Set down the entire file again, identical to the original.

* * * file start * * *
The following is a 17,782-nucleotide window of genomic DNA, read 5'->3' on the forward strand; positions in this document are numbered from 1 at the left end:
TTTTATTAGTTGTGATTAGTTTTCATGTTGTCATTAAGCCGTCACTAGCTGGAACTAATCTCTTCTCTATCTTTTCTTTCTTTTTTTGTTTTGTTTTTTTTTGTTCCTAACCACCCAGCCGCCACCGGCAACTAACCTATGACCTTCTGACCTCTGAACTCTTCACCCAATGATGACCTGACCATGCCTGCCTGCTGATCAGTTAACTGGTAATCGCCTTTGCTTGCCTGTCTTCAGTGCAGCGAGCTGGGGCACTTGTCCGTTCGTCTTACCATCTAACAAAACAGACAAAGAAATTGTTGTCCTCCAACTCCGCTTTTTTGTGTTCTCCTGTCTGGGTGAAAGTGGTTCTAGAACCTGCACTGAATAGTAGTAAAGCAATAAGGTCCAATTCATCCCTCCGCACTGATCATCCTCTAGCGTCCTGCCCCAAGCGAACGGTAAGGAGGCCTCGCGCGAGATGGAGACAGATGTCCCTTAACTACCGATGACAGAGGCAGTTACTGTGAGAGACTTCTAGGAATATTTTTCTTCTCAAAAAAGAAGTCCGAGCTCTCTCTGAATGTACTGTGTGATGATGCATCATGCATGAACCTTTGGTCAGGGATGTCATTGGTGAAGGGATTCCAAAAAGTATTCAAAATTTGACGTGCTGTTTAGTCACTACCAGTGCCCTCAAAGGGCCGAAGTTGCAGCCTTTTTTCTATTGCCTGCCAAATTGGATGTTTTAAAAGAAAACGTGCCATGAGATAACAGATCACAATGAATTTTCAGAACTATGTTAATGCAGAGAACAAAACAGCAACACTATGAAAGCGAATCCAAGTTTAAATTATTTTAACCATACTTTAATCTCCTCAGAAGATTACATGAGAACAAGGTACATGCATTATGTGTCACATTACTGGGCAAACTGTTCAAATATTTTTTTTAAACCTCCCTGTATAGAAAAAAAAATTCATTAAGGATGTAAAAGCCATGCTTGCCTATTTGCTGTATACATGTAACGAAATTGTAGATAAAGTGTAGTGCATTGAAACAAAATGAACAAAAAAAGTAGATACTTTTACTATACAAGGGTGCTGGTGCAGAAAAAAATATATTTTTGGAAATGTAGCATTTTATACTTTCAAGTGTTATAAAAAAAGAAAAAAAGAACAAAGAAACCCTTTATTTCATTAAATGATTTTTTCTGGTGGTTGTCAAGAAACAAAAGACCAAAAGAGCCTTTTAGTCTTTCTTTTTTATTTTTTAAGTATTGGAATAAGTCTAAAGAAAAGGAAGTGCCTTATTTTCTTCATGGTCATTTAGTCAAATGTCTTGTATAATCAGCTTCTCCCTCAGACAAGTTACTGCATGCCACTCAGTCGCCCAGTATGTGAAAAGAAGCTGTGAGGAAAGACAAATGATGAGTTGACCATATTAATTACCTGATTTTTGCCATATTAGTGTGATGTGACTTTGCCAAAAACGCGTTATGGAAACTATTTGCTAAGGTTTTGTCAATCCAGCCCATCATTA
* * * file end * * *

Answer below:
The following is a 17,782-nucleotide window of genomic DNA, read 5'->3' on the forward strand; positions in this document are numbered from 1 at the left end:
TTTTATTAGTTGTGATTAGTTTTCATGTTGTCATTAAGCCGTCACTAGCTGGAACTAATCTCTTCTCTATCTTTTCTTTCTTTTTTTGTTTTGTTTTTTTTTGTTCCTAACCACCCAGCCGCCACCGGCAACTAACCTATGACCTTCTGACCTCTGAACTCTTCACCCAATGATGACCTGACCATGCCTGCCTGCTGATCAGTTAACTGGTAATCGCCTTTGCTTGCCTGTCTTCAGTGCAGCGAGCTGGGGCACTTGTCCGTTCGTCTTACCATCTAACAAAACAGACAAAGAAATTGTTGTCCTCCAACTCCGCTTTTTTGTGTTCTCCTGTCTGGGTGAAAGTGGTTCTAGAACCTGCACTGAATAGTAGTAAAGCAATAAGGTCCAATTCATCCCTCCGCACTGATCATCCTCTAGCGTCCTGCCCCAAGCGAACGGTAAGGAGGCCTCGCGCGAGATGGAGACAGATGTCCCTTAACTACCGATGACAGAGGCAGTTACTGTGAGAGACTTCTAGGAATATTTTTCTTCTCAAAAAAGAAGTCCGAGCTCTCTCTGAATGTACTGTGTGATGATGCATCATGCATGAACCTTTGGTCAGGGATGTCATTGGTGAAGGGATTCCAAAAAGTATTCAAAATTTGACGTGCTGTTTAGTCACTACCAGTGCCCTCAAAGGGCCGAAGTTGCAGCCTTTTTTCTATTGCCTGCCAAATTGGATGTTTTAAAAGAAAACGTGCCATGAGATAACAGATCACAATGAATTTTCAGAACTATGTTAATGCAGAGAACAAAACAGCAACACTATGAAAGCGAATCCAAGTTTAAATTATTTTAACCATACTTTAATCTCCTCAGAAGATTACATGAGAACAAGGTACATGCATTATGTGTCACATTACTGGGCAAACTGTTCAAATATTTTTTTTAAACCTCCCTGTATAGAAAAAAAAATTCATTAAGGATGTAAAAGCCATGCTTGCCTATTTGCTGTATACATGTAACGAAATTGTAGATAAAGTGTAGTGCATTGAAACAAAATGAACAAAAAAAGTAGATACTTTTACTATACAAGGGTGCTGGTGCAGAAAAAAATATATTTTTGGAAATGTAGCATTTTATACTTTCAAGTGTTATAAAAAAAGAAAAAAAGAACAAAGAAACCCTTTATTTCATTAAATGATTTTTTCTGGTGGTTGTCAAGAAACAAAAGACCAAAAGAGCCTTTTAGTCTTTCTTTTTTATTTTTTAAGTATTGGAATAAGTCTAAAGAAAAGGAAGTGCCTTATTTTCTTCATGGTCATTTAGTCAAATGTCTTGTATAATCAGCTTCTCCCTCAGACAAGTTACTGCATGCCACTCAGTCGCCCAGTATGTGAAAAGAAGCTGTGAGGAAAGACAAATGATGAGTTGACCATATTAATTACCTGATTTTTGCCATATTAGTGTGATGTGACTTTGCCAAAAACGCGTTATGGAAACTATTTGCTAAGGTTTTGTCAATCCAGCCCATCATTA